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business models, strategies and technologies

Rethinking vendor–supplier relationships

Is there a way to rethink one of the fundamentals in buyer–seller relationships? To get impartial advice in a know-how driven world?

The buyer–seller relationship – and how they adjust to each other – is one of the cornerstones of our society, and has been for centuries. The entire cornucopia of capitalist choice around which (most of) our society revolves is pretty much based on there being a selection of different (more or less) competing goods available from a selection of (more or less) competing suppliers. Good luck and caveat emptor.

Seeking impartiality in a world driven by know-how

I recently tried genning up on project management software prior to some investments that’ll be crucial for a new company I’m planning, and my experience made me think about all this. The point was then rammed home by discovering a company that sassily claims to be “the only technology consultancy that can offer complete independence from any supplier, management company or service provider.” More about that later.

I’m an expert in my own particular field. And much less so in other people’s fields of expertise – obviously. So when it comes to investing (small potatoes, but pivotal for the efficiency and user-friendliness of just about everything in my business) in things like software I need expert help to avoid a catastrophic sign-up with something that turns out to be a square peg for a round hole – or a developmental dead end. But who can I ask?

The question’s particularly pertinent in know-how driven/software-powered business and commercial environments – there’s no box to be returned if it doesn’t fit, or if you don’t like the colour. The consumer analogy based on traditional box-shifting mechanisms doesn’t quite work for processes, services and capabilities that are intangible, fluid and contextual.

The expertise conundrum

Expertise isn’t a neutral commodity. Seller-centric expertise is great, and it’s kinda´ what we pay for, as the actual hardware becomes less and less important in many products and processes. But customer-centric expertise – about which product or service best meets my actual needs – is a very different kettle of fishy stuff. Rare and precious …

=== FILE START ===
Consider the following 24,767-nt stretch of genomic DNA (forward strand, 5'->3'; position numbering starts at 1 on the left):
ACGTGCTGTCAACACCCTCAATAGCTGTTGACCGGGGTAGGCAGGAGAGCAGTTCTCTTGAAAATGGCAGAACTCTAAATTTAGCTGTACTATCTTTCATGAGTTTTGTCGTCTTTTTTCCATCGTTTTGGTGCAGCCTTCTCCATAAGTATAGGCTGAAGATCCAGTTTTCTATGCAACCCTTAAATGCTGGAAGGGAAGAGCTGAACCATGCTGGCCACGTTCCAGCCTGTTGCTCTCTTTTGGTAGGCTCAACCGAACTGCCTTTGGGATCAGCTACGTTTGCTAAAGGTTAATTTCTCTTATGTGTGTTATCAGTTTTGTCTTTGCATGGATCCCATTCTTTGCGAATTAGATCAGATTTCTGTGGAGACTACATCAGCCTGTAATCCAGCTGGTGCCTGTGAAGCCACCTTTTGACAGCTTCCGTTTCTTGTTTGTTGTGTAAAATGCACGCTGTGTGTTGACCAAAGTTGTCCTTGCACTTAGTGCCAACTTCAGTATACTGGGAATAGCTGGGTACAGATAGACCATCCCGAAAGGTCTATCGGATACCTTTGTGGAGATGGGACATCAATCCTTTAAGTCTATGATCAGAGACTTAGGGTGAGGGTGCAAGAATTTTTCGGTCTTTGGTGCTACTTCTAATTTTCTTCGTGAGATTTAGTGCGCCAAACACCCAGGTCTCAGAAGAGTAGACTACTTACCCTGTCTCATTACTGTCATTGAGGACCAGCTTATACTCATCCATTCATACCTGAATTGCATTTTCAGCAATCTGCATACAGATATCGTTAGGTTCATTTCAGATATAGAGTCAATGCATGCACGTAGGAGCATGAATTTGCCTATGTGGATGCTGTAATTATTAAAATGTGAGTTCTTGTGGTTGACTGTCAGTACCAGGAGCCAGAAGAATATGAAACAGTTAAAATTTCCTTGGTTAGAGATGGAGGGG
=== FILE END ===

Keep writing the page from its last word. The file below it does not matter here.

In the same way that “bank advisers” in practice never have our best interests at heart, it’s usually pretty meaningless to try to get impartial advice from any particular supplier of a product or service. The company and its staff have invested loads of time, money and manpower in developing and becoming experts in certain specific solutions and products – and their perspectives are therefore often intrinsically backward-looking and historically rooted. They’ve got no reason or obvious capabilities to provide me with chunky, actionable advice about other solutions, or about future-compatible opportunities – it’d be intrinsically counter-productive to their best (short-term) interests.

The same problem exists in the flourishing world of the startup – great ideas abound in loads of small companies. But each company can only extoll the virtues of its own product/service, making pre-purchase clarity hard to come by in a world of software look-alikes and “me-too” products. At the same time, the best products are fairly likely to have only a limited life, before they got swallowed up by Google, Facebook or one of the many other gargantuan idea-guzzlers.

All in all, it’s a disconcerting paradox that in many cases the worst possible source of technology advice is a company claiming to be an expert. They’ve got too much invested in trying to sell you one particular solution regardless of your exact needs, based on a singularly non-transparent agenda. Iniquitous expertise, perhaps?

 Families of systems

Another difficulty is that in a modern technology-driven society things like software and systems rarely exist alone. Many advanced functionalities derive from a “family of systems” – discussion or selection of any one single element out of context doesn’t really hit the mark.